Dialing 911 sets off a loud alarm on newer Verizon phones, potentially putting customers in danger. Imagine dashing under your bed at the sound of an intruder breaking through the front door, only to wonder if you should call 911 from your cellphone because it would reveal your location. A Texas woman was forced to make a similar decision when she discovered that the security chain guarding her vacant property was missing.
She grabbed her new Casio G’zOne phone from Verizon Wireless, which to her horror made an audible alarm when she called 911.
Fearing vandals were still on the property, she hung up and hid, then put her hand over the earpiece and dialed again to muffle the sounds.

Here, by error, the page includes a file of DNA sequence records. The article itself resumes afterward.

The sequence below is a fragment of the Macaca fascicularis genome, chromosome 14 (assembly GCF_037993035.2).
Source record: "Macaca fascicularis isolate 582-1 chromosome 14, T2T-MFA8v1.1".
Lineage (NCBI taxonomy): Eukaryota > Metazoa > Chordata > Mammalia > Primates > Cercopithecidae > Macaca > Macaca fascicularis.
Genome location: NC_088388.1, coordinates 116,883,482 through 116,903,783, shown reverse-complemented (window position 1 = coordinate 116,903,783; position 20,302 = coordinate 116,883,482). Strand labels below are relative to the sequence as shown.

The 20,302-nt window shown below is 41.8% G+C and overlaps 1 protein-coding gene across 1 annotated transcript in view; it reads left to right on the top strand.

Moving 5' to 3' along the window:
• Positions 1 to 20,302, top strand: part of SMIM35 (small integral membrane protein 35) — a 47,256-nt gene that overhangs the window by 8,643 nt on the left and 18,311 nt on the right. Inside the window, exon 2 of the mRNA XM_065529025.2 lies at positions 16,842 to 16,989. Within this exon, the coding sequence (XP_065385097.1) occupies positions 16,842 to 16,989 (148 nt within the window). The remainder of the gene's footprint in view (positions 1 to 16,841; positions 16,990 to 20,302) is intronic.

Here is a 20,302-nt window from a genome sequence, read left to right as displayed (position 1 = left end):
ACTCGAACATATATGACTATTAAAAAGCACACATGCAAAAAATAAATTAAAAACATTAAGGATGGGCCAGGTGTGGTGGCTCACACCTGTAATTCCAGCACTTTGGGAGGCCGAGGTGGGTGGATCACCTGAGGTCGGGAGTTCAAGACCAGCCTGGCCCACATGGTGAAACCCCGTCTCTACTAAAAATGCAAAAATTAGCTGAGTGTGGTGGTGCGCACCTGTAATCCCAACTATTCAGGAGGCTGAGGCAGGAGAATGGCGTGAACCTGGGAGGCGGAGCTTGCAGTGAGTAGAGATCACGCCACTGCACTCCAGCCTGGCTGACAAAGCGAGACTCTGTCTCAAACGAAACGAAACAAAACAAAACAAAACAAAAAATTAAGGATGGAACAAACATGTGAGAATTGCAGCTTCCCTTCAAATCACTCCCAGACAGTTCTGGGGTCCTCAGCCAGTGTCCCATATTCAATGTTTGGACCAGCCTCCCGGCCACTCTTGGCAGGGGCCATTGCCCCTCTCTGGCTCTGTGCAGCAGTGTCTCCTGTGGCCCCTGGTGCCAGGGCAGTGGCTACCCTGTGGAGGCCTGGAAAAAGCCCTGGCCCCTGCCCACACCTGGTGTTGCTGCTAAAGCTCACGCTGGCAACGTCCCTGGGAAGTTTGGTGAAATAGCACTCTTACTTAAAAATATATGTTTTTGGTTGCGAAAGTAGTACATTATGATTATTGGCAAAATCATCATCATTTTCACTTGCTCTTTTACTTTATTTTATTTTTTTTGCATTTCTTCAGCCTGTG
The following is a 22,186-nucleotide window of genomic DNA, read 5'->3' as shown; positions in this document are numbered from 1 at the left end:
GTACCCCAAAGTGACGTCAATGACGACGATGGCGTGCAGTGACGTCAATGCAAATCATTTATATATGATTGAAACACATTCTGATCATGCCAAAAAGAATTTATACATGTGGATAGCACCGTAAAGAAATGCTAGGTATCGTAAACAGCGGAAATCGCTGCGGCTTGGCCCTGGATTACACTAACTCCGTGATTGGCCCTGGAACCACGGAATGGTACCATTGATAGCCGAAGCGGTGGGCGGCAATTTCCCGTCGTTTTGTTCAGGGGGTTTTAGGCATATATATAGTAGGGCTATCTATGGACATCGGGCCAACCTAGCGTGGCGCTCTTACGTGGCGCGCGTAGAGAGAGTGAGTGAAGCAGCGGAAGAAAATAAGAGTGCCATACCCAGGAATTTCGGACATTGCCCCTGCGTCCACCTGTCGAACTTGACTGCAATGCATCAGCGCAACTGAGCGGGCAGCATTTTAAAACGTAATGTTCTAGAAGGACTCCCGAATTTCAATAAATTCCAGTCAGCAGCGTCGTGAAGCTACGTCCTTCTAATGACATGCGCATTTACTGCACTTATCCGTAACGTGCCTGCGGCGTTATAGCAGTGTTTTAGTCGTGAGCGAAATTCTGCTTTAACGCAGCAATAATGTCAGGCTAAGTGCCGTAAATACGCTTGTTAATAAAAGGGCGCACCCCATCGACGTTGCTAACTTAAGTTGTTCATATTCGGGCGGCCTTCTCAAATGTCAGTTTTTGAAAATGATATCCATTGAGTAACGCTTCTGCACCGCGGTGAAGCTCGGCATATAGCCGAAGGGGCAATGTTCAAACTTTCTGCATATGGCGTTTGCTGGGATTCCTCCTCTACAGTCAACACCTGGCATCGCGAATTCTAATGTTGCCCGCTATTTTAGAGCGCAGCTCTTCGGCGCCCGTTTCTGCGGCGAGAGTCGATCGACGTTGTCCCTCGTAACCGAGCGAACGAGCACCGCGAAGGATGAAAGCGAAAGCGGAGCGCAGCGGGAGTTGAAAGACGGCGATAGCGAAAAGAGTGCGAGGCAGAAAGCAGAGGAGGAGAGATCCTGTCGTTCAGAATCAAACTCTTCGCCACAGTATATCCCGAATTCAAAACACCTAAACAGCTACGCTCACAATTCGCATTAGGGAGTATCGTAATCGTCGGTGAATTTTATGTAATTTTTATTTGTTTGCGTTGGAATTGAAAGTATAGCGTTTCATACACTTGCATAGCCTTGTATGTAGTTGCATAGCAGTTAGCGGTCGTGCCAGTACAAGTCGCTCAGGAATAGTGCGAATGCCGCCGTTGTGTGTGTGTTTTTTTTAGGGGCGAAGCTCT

“I was afraid the criminals were down the driveway and they would hear and they would know somebody was doing something and they would come out to stop me,” she said.
Verizon believes that the alarm is required by federal law.
“The tone our customer experienced is our interpretation of Section 255 of the Telecommunications Act calling for a provider of telecommunications service to offer service that is accessible and usable by individuals with disabilities.”
That would be nice, except an FCC spokesman called bullshit:
“The Commission has not implemented any rules pursuant to Section 255 that would require the use of any tones concerning 911 calls.”
Verizon should rollback their misguided extension of “Can You Hear Me Now?” to criminals. Dialing 911 should never put you in danger.